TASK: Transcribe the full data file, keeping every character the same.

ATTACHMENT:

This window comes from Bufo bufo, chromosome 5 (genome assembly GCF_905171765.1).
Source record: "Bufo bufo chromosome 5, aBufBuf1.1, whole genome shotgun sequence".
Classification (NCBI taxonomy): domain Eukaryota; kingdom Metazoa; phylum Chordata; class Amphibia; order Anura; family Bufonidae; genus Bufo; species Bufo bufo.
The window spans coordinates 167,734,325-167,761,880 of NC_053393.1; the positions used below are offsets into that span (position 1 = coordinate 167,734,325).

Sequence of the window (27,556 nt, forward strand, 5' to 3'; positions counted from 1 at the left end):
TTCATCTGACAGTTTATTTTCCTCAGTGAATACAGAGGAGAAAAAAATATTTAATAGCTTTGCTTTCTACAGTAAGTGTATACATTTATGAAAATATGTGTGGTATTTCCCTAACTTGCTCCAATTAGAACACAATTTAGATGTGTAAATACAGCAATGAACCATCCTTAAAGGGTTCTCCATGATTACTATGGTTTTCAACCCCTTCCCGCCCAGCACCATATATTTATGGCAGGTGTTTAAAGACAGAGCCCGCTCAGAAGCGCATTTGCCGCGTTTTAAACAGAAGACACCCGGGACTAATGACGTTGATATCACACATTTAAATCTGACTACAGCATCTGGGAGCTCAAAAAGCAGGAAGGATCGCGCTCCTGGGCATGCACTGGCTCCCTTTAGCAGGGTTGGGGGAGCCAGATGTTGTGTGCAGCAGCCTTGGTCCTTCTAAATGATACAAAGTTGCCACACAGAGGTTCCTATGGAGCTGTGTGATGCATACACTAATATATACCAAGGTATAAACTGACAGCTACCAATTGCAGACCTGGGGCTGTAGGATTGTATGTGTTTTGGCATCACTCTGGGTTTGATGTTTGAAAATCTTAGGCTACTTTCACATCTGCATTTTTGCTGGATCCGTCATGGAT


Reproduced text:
This window comes from Bufo bufo, chromosome 5 (genome assembly GCF_905171765.1).
Source record: "Bufo bufo chromosome 5, aBufBuf1.1, whole genome shotgun sequence".
Classification (NCBI taxonomy): domain Eukaryota; kingdom Metazoa; phylum Chordata; class Amphibia; order Anura; family Bufonidae; genus Bufo; species Bufo bufo.
The window spans coordinates 167,734,325-167,761,880 of NC_053393.1; the positions used below are offsets into that span (position 1 = coordinate 167,734,325).

Sequence of the window (27,556 nt, forward strand, 5' to 3'; positions counted from 1 at the left end):
TTCATCTGACAGTTTATTTTCCTCAGTGAATACAGAGGAGAAAAAAATATTTAATAGCTTTGCTTTCTACAGTAAGTGTATACATTTATGAAAATATGTGTGGTATTTCCCTAACTTGCTCCAATTAGAACACAATTTAGATGTGTAAATACAGCAATGAACCATCCTTAAAGGGTTCTCCATGATTACTATGGTTTTCAACCCCTTCCCGCCCAGCACCATATATTTATGGCAGGTGTTTAAAGACAGAGCCCGCTCAGAAGCGCATTTGCCGCGTTTTAAACAGAAGACACCCGGGACTAATGACGTTGATATCACACATTTAAATCTGACTACAGCATCTGGGAGCTCAAAAAGCAGGAAGGATCGCGCTCCTGGGCATGCACTGGCTCCCTTTAGCAGGGTTGGGGGAGCCAGATGTTGTGTGCAGCAGCCTTGGTCCTTCTAAATGATACAAAGTTGCCACACAGAGGTTCCTATGGAGCTGTGTGATGCATACACTAATATATACCAAGGTATAAACTGACAGCTACCAATTGCAGACCTGGGGCTGTAGGATTGTATGTGTTTTGGCATCACTCTGGGTTTGATGTTTGAAAATCTTAGGCTACTTTCACATCTGCATTTTTGCTGGATCCGTCATGGAT